Sagan is a famous skeptic and this Baloney Detection Kit  provides a set of tools for testing arguments and detecting fallacious or fraudulent arguments:

Baloney Detection Kit

  • Wherever possible there must be independent confirmation of the facts.
  • Encourage substantive debate on the evidence by knowledgeable proponents of all points of view.
  • Arguments from authority carry little weight (in science there are no “authorities”).
  • Spin more than one hypothesis – don’t simply run with the first idea that caught your fancy.
  • Try not to get overly attached to a hypothesis just because it’s yours.
  • Quantify, wherever possible.
  • If there is a chain of argument every link in the chain must work.
  • Occam’s razor – if there are two hypotheses that explain the data equally well choose the simpler.
  • Ask whether the hypothesis can, at least in principle, be falsified (shown to be false by some unambiguous test). In other words, it is testable? Can others duplicate the experiment and get the same result?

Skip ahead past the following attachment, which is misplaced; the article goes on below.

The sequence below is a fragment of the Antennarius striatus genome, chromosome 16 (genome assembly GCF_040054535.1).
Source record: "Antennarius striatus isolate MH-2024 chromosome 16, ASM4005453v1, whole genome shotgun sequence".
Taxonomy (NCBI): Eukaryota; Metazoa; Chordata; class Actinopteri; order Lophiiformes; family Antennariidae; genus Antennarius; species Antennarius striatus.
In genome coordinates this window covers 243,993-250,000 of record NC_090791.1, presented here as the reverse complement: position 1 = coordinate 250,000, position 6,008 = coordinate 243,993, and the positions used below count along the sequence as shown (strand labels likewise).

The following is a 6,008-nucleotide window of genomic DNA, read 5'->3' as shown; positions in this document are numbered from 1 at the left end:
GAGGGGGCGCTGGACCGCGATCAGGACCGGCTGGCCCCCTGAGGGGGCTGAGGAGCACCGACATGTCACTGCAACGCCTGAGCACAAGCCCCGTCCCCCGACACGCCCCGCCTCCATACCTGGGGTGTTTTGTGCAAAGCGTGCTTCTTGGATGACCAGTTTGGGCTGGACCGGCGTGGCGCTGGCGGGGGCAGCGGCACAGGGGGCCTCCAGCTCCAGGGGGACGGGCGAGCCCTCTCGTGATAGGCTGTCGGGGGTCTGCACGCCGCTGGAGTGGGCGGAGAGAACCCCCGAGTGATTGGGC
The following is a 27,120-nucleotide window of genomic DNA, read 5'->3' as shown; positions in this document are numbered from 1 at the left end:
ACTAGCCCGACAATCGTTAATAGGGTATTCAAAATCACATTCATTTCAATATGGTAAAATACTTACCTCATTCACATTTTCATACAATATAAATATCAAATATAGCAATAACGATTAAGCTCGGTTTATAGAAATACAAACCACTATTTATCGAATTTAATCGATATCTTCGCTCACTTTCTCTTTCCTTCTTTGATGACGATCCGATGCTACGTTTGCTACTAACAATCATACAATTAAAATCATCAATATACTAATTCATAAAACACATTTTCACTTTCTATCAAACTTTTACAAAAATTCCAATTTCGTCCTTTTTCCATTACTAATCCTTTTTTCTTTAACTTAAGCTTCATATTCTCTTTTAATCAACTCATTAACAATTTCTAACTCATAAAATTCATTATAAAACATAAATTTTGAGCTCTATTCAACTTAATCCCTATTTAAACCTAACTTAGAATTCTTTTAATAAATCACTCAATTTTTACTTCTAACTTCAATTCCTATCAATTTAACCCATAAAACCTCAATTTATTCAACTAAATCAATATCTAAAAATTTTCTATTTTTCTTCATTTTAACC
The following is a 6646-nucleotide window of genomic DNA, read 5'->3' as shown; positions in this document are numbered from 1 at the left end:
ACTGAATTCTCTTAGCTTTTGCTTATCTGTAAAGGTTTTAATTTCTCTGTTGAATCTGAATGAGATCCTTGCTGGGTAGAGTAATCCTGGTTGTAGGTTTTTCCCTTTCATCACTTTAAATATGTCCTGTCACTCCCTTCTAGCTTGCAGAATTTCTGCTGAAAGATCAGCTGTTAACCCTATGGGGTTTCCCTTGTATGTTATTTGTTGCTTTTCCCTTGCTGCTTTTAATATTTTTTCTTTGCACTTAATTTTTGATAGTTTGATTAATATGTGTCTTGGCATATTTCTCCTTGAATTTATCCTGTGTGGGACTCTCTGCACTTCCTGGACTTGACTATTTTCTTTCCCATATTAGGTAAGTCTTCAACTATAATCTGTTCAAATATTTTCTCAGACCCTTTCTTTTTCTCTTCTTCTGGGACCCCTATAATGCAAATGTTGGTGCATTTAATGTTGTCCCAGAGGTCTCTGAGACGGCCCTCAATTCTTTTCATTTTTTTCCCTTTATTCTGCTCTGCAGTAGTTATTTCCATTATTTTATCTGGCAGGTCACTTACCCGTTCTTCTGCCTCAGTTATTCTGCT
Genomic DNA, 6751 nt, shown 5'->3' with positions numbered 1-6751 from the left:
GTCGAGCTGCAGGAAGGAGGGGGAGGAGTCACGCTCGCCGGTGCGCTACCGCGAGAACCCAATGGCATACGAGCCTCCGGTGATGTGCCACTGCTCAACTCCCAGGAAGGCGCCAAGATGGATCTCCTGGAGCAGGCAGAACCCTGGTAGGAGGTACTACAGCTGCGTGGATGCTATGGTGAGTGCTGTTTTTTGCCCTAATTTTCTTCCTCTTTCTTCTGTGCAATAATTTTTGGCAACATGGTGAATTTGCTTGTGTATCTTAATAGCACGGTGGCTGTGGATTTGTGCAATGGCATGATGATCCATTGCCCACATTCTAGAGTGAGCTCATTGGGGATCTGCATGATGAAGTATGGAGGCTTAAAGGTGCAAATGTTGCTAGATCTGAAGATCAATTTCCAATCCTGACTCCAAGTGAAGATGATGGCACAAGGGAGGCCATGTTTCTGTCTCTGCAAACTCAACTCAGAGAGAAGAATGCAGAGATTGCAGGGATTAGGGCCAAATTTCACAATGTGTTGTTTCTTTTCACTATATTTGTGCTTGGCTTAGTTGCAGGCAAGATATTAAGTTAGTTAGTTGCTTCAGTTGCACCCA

“If you wish to make an apple pie from scratch, you must first create the universe.” — Carl E. Sagan, professor, Cosmos, 1980

Another of his books that is worth seeking out is The Varieties of Scientific Experience: A Personal View of the Search for God. It was published on the tenth anniversary of his death and is based on his famous Gifford Lectures in Natural Theology.

The suppression of uncomfortable ideas may be common in religion or in politics, but it is not the path to knowledge, and there’s no place for it in the endeavor of science. We do not know beforehand where fundamental insights will arise from about our mysterious and lovely solar system.

The history of our study of our solar system shows us clearly that accepted and conventional ideas are often wrong, and that fundamental insights can arise from the most unexpected sources. – Carl Sagan

“S” is for Carl Sagan